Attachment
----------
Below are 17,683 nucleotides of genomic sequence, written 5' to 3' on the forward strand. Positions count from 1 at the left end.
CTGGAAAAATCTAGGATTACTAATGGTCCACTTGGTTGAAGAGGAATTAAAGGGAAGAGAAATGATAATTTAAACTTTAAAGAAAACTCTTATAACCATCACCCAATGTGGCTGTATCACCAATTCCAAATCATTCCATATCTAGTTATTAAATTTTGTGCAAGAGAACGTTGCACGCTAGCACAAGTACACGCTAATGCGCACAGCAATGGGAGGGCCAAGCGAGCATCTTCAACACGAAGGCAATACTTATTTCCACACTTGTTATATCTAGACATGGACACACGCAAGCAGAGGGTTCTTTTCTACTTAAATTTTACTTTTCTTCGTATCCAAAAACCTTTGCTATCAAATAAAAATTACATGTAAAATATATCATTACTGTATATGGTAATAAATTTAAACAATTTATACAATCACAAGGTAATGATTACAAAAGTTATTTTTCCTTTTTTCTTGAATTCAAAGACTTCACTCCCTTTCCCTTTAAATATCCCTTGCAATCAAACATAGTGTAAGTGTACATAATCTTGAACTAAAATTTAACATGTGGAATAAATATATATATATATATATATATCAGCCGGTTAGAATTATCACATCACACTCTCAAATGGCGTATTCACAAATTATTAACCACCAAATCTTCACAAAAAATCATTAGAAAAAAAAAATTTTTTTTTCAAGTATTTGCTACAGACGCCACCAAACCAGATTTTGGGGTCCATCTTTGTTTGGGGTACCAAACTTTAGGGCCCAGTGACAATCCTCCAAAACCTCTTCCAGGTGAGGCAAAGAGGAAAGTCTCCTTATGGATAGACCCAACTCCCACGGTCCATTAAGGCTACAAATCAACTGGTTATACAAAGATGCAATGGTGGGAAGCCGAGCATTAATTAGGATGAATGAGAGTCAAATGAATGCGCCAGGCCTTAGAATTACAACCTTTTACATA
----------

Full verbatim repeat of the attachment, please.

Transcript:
Below are 17,683 nucleotides of genomic sequence, written 5' to 3' on the forward strand. Positions count from 1 at the left end.
CTGGAAAAATCTAGGATTACTAATGGTCCACTTGGTTGAAGAGGAATTAAAGGGAAGAGAAATGATAATTTAAACTTTAAAGAAAACTCTTATAACCATCACCCAATGTGGCTGTATCACCAATTCCAAATCATTCCATATCTAGTTATTAAATTTTGTGCAAGAGAACGTTGCACGCTAGCACAAGTACACGCTAATGCGCACAGCAATGGGAGGGCCAAGCGAGCATCTTCAACACGAAGGCAATACTTATTTCCACACTTGTTATATCTAGACATGGACACACGCAAGCAGAGGGTTCTTTTCTACTTAAATTTTACTTTTCTTCGTATCCAAAAACCTTTGCTATCAAATAAAAATTACATGTAAAATATATCATTACTGTATATGGTAATAAATTTAAACAATTTATACAATCACAAGGTAATGATTACAAAAGTTATTTTTCCTTTTTTCTTGAATTCAAAGACTTCACTCCCTTTCCCTTTAAATATCCCTTGCAATCAAACATAGTGTAAGTGTACATAATCTTGAACTAAAATTTAACATGTGGAATAAATATATATATATATATATATATCAGCCGGTTAGAATTATCACATCACACTCTCAAATGGCGTATTCACAAATTATTAACCACCAAATCTTCACAAAAAATCATTAGAAAAAAAAAATTTTTTTTTCAAGTATTTGCTACAGACGCCACCAAACCAGATTTTGGGGTCCATCTTTGTTTGGGGTACCAAACTTTAGGGCCCAGTGACAATCCTCCAAAACCTCTTCCAGGTGAGGCAAAGAGGAAAGTCTCCTTATGGATAGACCCAACTCCCACGGTCCATTAAGGCTACAAATCAACTGGTTATACAAAGATGCAATGGTGGGAAGCCGAGCATTAATTAGGATGAATGAGAGTCAAATGAATGCGCCAGGCCTTAGAATTACAACCTTTTACATA